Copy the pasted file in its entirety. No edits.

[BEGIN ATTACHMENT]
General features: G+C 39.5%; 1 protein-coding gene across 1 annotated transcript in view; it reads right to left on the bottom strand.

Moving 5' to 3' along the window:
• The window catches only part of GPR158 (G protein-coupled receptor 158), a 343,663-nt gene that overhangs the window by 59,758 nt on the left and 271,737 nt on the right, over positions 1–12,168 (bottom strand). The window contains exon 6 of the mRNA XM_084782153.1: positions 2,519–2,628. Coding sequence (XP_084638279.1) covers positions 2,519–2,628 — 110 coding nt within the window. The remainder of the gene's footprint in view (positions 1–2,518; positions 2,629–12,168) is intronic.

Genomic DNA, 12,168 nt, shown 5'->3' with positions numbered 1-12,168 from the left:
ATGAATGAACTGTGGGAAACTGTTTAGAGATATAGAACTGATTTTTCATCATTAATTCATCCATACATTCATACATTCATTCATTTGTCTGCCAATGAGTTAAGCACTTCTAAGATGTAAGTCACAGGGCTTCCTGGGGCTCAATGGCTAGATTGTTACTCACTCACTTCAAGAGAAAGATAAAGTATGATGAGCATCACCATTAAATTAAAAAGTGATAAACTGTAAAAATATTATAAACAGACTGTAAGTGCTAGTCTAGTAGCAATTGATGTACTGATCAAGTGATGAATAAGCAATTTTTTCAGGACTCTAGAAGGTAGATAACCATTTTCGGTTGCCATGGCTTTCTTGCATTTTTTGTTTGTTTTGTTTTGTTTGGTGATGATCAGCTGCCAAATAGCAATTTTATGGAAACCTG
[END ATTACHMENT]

General features: G+C 39.5%; 1 protein-coding gene across 1 annotated transcript in view; it reads right to left on the bottom strand.

Moving 5' to 3' along the window:
• The window catches only part of GPR158 (G protein-coupled receptor 158), a 343,663-nt gene that overhangs the window by 59,758 nt on the left and 271,737 nt on the right, over positions 1–12,168 (bottom strand). The window contains exon 6 of the mRNA XM_084782153.1: positions 2,519–2,628. Coding sequence (XP_084638279.1) covers positions 2,519–2,628 — 110 coding nt within the window. The remainder of the gene's footprint in view (positions 1–2,518; positions 2,629–12,168) is intronic.

Genomic DNA, 12,168 nt, shown 5'->3' with positions numbered 1-12,168 from the left:
ATGAATGAACTGTGGGAAACTGTTTAGAGATATAGAACTGATTTTTCATCATTAATTCATCCATACATTCATACATTCATTCATTTGTCTGCCAATGAGTTAAGCACTTCTAAGATGTAAGTCACAGGGCTTCCTGGGGCTCAATGGCTAGATTGTTACTCACTCACTTCAAGAGAAAGATAAAGTATGATGAGCATCACCATTAAATTAAAAAGTGATAAACTGTAAAAATATTATAAACAGACTGTAAGTGCTAGTCTAGTAGCAATTGATGTACTGATCAAGTGATGAATAAGCAATTTTTTCAGGACTCTAGAAGGTAGATAACCATTTTCGGTTGCCATGGCTTTCTTGCATTTTTTGTTTGTTTTGTTTTGTTTGGTGATGATCAGCTGCCAAATAGCAATTTTATGGAAACCTG